Independence Day is very nearly upon us! Time for barbeques, fireworks, picnics, and baseball. But what does this day really mean to Americans? When the haunting tunes of the “Star-Spangled Banner” waft through crowds at the Nationals Game or “Proud to be an American” spits from static-y radio speakers on the country station, what do we think of?
Do we sit back and remember the signing of the Declaration of Independence, severing our ties with England, or the Constitution, our rights so simply stated that years later we’re still interpreting their meaning? Do we remember the “Shot Heard Round the World” or think of Patrick Henry’s famous speech? The history of America is weaved in and out of the law, and fraught with heroes and villains who practiced and interpreted those laws. For example, 32 of the 55 framers of the Constitution were lawyers and 25 of the 56 signers of the Declaration were lawyers. The author of “The Star Spangled Banner”, Francis Scott Key, was also a lawyer. Below are some interesting facts about a few of the lawyers who helped create the America we prosper in today:
Francis Scott Key
Key was a leading attorney in Frederick, Maryland and Washington, D.C. for many years. The young Key assisted his uncle, the prominent lawyer Philip Barton Key, with the sensational conspiracy trial of Aaron Burr and the expulsion of Senator John Smith of Ohio. Key made the first of his many arguments before the United States Supreme Court in 1807. President Jackson nominated Key for United States Attorney for the District of Columbia in 1833. After the U.S. Senate approved the nomination, Key served from 1833 to 1841, while also handling his own private legal cases. In 1835, in his most famous case, Key prosecuted Richard Lawrence for his unsuccessful attempt to assassinate President Andrew Jackson at the entrance doors and top steps of the Capitol, the first attempt to kill an American chief executive.
“Frank” Key, as many called him, was completely tone deaf despite being the author of what would later become the national anthem, “The Star Spangled Banner”.
John Adams was a lawyer and public figure in Boston. As a delegate from Massachusetts to the Continental Congress, Adams played a leading role in persuading Congress to declare independence. He assisted Thomas Jefferson in drafting the Declaration of Independence in 1776. As a diplomat in Europe he helped negotiate the peace treaty with Great Britain. Adams first rose to prominence as an opponent of the Stamp Act 1765 by writing the “Braintree Instructions”, which were a concise and straightforward defense of colonial rights and liberties.
In 1770 John Adams defended the soldiers who were arrested for the Boston Massacre. In their defense, Adams made his now famous quote regarding making decisions based on evidence: “Facts are stubborn things; and whatever may be our wishes, our inclinations, or the dictates of our passion, they cannot alter the state of facts and evidence.”
Jefferson studied law in colonial Virginia from 1768 to 1773 and was admitted to the bar of the General Court of Virginia in 1767. Jefferson did not practice for very long, being more inclined towards politics and legislature, however he was closely involved with freedom suits for slaves seeking their freedom such as the case of Samuel Howell. He argued for “personal liberty” and “natural law” but was promptly cut off by the judge who ruled in favor of the opposition, Wade Netherland. Jefferson tried his hand again by defending Dr. Campbell, a smallpox inoculator, but gave up his practice before the case was resolved.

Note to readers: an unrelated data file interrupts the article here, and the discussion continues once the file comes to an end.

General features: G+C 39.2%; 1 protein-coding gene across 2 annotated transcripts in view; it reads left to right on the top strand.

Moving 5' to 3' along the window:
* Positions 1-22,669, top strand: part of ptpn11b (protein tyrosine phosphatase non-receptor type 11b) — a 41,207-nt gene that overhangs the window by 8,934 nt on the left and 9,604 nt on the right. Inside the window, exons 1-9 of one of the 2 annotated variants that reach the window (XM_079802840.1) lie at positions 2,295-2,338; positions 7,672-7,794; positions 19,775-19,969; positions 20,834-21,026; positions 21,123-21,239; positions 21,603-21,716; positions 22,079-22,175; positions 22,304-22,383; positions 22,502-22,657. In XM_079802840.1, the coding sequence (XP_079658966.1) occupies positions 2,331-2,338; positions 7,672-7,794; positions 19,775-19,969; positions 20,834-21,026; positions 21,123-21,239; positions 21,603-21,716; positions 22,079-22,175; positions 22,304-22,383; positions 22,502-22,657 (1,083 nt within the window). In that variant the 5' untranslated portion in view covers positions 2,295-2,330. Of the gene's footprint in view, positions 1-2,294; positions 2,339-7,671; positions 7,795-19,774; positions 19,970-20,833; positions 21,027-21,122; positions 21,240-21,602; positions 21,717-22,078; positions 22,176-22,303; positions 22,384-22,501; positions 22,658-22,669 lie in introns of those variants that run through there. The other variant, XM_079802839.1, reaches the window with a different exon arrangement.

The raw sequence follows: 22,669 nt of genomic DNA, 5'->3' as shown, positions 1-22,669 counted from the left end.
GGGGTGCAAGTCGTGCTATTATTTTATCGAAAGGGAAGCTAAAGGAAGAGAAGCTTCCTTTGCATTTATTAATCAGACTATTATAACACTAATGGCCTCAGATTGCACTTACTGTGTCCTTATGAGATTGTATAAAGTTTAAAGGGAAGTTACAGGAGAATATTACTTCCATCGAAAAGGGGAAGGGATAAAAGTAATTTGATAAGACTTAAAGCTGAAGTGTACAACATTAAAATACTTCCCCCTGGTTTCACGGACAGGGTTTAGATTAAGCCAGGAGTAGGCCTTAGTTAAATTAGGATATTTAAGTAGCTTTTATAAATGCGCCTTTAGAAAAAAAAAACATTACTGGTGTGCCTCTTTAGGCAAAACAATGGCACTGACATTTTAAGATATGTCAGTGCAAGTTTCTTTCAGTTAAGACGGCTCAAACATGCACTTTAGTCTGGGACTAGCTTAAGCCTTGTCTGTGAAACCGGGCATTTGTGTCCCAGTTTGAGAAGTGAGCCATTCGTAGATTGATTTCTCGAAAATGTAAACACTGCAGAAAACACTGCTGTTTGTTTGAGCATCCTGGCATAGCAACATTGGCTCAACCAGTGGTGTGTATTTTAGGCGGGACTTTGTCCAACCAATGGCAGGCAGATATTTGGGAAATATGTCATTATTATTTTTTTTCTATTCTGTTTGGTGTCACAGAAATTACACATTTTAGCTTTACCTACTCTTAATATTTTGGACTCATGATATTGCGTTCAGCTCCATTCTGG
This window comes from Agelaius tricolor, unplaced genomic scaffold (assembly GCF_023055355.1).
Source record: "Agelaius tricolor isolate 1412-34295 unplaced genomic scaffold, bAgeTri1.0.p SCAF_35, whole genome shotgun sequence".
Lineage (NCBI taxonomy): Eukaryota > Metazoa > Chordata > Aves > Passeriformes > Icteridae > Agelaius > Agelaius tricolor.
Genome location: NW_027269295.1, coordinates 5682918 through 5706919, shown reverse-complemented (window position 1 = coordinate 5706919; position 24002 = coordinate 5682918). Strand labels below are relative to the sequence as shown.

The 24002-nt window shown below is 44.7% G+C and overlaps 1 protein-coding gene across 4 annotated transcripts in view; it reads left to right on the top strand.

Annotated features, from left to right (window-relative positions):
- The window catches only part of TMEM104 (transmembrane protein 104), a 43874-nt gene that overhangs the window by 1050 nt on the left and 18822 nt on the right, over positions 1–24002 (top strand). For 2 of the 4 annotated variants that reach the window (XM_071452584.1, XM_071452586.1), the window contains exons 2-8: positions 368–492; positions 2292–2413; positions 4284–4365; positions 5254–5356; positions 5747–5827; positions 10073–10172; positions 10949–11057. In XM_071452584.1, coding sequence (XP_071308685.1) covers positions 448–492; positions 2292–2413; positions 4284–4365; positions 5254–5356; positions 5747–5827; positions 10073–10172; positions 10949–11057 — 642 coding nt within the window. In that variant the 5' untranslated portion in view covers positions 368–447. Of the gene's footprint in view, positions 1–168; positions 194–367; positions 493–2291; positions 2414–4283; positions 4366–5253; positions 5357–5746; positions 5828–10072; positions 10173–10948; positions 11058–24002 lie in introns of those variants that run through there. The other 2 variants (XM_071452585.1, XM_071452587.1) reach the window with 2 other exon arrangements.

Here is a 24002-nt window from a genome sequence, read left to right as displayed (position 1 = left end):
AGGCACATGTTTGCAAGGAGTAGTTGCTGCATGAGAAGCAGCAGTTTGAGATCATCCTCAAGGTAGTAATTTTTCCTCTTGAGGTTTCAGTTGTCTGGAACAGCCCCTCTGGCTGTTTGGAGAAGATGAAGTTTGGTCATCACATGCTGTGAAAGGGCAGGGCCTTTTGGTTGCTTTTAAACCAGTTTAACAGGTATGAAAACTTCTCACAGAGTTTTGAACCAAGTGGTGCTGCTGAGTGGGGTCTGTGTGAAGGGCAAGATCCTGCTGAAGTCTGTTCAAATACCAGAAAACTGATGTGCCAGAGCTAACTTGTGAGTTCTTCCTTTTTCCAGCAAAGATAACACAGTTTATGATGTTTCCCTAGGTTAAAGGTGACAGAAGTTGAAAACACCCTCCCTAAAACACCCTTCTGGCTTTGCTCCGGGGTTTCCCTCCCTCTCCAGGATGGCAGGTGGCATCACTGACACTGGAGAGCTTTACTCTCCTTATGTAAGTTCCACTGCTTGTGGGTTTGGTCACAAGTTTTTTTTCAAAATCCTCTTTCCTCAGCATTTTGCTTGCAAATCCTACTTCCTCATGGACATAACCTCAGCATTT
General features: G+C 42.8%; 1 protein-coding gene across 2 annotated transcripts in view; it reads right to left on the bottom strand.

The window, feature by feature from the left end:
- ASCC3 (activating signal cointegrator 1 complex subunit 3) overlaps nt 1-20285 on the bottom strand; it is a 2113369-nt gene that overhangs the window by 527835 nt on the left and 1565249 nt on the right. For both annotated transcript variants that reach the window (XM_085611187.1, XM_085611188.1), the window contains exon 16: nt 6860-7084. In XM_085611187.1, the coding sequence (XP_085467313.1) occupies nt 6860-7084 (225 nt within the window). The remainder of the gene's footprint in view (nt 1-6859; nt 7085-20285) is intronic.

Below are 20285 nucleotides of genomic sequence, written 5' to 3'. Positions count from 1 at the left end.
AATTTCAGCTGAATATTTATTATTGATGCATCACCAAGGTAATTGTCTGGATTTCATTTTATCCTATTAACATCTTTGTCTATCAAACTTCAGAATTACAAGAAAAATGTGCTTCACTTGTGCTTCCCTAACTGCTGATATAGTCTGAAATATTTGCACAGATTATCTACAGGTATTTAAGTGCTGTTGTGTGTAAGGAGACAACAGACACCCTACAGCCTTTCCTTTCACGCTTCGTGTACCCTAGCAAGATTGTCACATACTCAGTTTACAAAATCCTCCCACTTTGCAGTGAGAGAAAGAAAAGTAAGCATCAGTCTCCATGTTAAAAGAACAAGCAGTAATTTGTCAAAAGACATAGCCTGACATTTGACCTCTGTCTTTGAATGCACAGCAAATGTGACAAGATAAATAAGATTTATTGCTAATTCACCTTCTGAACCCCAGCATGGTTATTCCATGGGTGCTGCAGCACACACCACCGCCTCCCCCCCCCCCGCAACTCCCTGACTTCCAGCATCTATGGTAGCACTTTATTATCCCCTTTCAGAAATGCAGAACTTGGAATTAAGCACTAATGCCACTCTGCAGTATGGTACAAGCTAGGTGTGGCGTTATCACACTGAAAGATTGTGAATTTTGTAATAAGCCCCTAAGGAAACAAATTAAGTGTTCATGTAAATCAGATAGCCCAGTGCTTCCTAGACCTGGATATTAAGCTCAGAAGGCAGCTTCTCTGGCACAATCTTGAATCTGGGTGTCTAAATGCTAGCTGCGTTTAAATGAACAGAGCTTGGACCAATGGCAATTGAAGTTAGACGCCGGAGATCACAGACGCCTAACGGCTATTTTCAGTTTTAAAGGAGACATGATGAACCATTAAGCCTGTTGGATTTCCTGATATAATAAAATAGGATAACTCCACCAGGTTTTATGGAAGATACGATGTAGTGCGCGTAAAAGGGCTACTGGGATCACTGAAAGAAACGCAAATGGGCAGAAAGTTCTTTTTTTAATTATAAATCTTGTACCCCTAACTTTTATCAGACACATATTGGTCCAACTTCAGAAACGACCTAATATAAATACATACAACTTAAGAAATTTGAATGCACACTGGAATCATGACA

In 1770 he lost his library, legal papers, and notes to a fire. He was desperate, even frantic, but George Wythe consoled him with a line from Virgil, “Carry on, and preserve yourselves for better times.”
Wythe was admitted to the bar in Elizabeth City County in 1746 and moved to Spotsylvania County to begin legal practice in several Piedmont counties. Wythe practiced law before two powerful committees of the House of Burgesses, Privileges and Elections and Propositions and Grievances, as well as the General Court in Williamsburg. Wythe managed to keep a thriving private legal practice as well as actively participate in Virginia legislature, mainly in Williamsburg. He is known for educating Thomas Jefferson in law.
Wythe’s motto was “Secundis dubiisque rectus”, translated as “Upright in prosperity and perils.”
Descending from such lofty heights to a more pragmatic, but as important a subject, July fourth is one of the most dangerous holidays in regards to travel. Unlike more traditional family holidays like Christmas or Thanksgiving where most people stay in someone’s home, Independence Day is a time to go to a party or a picnic. Please remember to be responsible when you drive, to know your limits, and to be safe. Never drink and drive. According to data from the National Safety Council, more than 540 fatalities and 58,000 serious injuries occurred during the Independence Day holiday according to data from 2013. When you are celebrating this holiday remember to make plans to sleepover or have a designated driver. Law enforcement will be out in droves to try and keep the roads safe, but be on the lookout for cars that seem out of sorts. Try not to speed and stay in the slower right hand lanes, do not be afraid to call 911 if you suspect another driver of imbibing and driving.
We at Curcio Law wish you a wonderful and safe 4th of July!
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